The Amarnath Land Transfer protests proved to be a huge success for BJP, which before that had a minimal presence in Jammu. When the state Legislative Assembly elections were held in December 2008, the national party won 11 seats in Jammu – a phenomenal jump from the single seat they could score prior to that. BJP’s seat share again grew manifold in 2015 state elections, when the party won 25 seats in Jammu.
“It was us (the RSS) that made sure BJP wins in Jammu. They are our own people, unlike the Pakistani stooges in Kashmir. They talk about issues that matter to the Hindus. They won’t tolerate when Hindus are falsely accused,” Singh said.
The statement was pretty similar to what the lawyers at Jammu Bar Association have been saying.
On April 15, 2018, Salathia addressed a group of people within the premises of the Jammu and Kashmir High Court and claimed that “Delhi sided with Kashmir”. The crowd — full of lawyers, activists, academicians and commoners — booed in unison and shouted “Shame, Shame”.
After the event was over, a female lawyer, who was part of the gathering, said, “The Kashmiri police has targeted innocent Hindus in this probe. They have taken the side of their community.”
The above statement, among other allegations voiced by lawyers present in the event, can be seen finding acceptance among many in Jammu. Social media is being used to spread messages about the “unfair targeting” of Hindus.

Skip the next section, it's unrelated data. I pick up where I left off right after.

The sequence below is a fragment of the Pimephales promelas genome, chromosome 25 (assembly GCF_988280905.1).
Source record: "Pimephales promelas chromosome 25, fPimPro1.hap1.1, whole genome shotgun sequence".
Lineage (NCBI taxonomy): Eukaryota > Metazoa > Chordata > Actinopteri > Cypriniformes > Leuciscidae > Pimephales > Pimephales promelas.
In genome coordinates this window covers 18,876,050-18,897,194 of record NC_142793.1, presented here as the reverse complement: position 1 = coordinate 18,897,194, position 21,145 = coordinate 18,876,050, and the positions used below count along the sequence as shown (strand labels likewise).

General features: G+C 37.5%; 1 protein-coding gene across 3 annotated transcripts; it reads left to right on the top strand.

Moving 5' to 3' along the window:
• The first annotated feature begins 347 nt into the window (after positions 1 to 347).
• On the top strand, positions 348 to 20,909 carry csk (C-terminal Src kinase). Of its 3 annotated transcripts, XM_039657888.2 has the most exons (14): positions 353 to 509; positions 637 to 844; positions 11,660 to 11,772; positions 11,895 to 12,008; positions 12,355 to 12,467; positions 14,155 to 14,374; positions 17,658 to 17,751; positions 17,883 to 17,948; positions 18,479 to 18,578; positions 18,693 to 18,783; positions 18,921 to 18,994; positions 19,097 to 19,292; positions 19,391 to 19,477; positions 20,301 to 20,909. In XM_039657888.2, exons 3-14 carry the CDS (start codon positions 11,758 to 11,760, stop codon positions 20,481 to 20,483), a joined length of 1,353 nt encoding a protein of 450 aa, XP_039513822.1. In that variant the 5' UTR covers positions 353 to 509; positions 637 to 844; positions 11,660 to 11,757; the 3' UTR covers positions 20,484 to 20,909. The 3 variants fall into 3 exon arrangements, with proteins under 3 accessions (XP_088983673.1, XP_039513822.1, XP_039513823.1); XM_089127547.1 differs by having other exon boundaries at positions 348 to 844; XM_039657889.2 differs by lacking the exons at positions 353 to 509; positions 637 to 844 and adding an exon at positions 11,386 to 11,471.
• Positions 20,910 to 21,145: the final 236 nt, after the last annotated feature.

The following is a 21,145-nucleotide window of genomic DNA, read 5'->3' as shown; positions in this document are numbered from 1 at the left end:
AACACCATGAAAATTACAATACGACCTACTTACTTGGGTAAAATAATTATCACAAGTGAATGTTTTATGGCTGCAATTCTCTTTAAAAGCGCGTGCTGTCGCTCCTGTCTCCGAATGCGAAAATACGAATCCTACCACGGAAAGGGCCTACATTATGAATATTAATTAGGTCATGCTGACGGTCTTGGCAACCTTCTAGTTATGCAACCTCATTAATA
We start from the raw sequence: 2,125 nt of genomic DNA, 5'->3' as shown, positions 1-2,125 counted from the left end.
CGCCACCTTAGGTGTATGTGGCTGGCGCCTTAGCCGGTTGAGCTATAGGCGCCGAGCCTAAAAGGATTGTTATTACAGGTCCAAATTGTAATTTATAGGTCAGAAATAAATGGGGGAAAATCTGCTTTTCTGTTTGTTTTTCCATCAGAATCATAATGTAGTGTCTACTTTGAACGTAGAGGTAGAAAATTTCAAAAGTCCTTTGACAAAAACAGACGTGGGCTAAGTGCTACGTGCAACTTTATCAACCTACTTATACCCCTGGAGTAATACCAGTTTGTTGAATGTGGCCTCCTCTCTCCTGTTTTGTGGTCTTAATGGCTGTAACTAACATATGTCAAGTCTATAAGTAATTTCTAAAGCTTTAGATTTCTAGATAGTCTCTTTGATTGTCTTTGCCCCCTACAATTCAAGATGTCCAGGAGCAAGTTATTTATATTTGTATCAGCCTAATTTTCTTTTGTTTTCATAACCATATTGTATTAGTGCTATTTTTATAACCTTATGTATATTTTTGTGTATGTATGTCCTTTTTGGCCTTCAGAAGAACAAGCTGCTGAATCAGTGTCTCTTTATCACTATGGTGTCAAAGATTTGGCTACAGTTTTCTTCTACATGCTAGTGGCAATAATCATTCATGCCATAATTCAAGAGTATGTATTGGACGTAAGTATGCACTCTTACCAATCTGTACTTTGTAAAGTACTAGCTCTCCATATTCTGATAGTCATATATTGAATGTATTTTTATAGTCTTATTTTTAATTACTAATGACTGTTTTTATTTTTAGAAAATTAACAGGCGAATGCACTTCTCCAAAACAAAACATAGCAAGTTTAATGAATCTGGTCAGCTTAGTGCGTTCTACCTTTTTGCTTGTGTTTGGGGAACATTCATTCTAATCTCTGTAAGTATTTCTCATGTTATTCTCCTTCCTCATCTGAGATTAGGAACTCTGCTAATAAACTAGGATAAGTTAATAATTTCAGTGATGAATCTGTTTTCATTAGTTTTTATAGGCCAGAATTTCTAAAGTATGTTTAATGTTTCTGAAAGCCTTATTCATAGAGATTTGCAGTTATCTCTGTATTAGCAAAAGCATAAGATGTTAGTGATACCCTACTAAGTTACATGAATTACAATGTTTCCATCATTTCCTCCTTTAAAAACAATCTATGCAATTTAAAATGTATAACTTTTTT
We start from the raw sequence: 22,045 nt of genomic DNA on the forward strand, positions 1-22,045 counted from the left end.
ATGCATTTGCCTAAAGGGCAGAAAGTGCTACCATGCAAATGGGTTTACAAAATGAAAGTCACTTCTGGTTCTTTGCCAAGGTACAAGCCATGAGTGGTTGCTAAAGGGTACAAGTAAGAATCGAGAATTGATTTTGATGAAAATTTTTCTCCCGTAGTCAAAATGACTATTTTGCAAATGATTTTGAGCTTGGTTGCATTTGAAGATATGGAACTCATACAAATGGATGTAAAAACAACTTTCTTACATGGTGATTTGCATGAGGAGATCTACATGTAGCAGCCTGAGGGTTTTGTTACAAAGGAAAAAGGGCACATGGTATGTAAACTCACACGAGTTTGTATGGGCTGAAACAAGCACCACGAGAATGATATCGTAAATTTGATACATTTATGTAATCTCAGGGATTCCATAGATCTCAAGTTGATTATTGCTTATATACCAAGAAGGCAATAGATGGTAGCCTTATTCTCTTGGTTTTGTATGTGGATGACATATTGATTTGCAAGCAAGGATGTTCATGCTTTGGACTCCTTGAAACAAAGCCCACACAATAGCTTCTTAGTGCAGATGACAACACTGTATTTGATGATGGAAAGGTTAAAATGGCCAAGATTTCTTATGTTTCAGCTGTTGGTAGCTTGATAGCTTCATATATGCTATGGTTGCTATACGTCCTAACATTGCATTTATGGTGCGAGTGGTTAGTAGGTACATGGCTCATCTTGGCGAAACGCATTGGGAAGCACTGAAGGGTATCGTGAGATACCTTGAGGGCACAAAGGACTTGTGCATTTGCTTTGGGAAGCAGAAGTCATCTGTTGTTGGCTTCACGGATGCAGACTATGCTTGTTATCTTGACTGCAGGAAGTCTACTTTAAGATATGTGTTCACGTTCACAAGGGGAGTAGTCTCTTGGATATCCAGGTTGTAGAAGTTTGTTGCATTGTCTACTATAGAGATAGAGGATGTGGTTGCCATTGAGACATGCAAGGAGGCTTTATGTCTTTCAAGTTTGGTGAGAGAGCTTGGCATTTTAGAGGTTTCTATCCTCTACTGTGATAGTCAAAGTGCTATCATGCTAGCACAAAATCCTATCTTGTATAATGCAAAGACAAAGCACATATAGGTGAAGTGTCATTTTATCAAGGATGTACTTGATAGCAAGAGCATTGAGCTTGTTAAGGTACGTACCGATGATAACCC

One such message, which is vociferously shared on WhatsApp groups reads: “Yeh log to apni behen ke saath shaadi karte hai, toh yeh ginhoni harkat bhi woh hi log kar sakte hai. (These guys marry their own sisters, so only they could have carried out this horrendous crime.)”
Today, the Kathua case has not only become a platform to make outlandish claims but also a rallying point through which communal tensions are being stoked.
During Salathia’s speech at the April 15 event, Ajay Charangoo of Panun Kashmir, an advocacy group for displaced Kashmiri Pandits, said, “This is an assault on Hindus. We are being told that people who ruled us for centuries are not guilty but it is we who are guilty. We are being told that Hindus are rapists.”
Charangoo further went on to blame the separatist leadership of Kashmir. “The police are working on the directions of the government, which, in turn, is working on the directions of Syed Ali Shah Geelani,” he said.
Yogesh Kapoor, youth state working president of the Nationalist Congress Party (NCP), believes that the Kathua case has again brought Jammu to a point where “anything can happen”.
“Look at the statements being made, especially by BJP leaders and Bar Association. The situation on the ground also isn’t looking good. False news is being spread about the case. Suddenly, this has become a Hindu versus Muslim issue. I fear this might turn into something bad,” he said.
Kapoor’s fears somewhat turned true on Aril 15 when two slaughtered calves were found on a highway in Jammu. One of the calves was shot twice while the other’s throat had been slashed.
Soon after the news spread, minor clashes were reported in Samba district. Authorities promptly suspended mobile internet service in both districts of Jammu and Samba.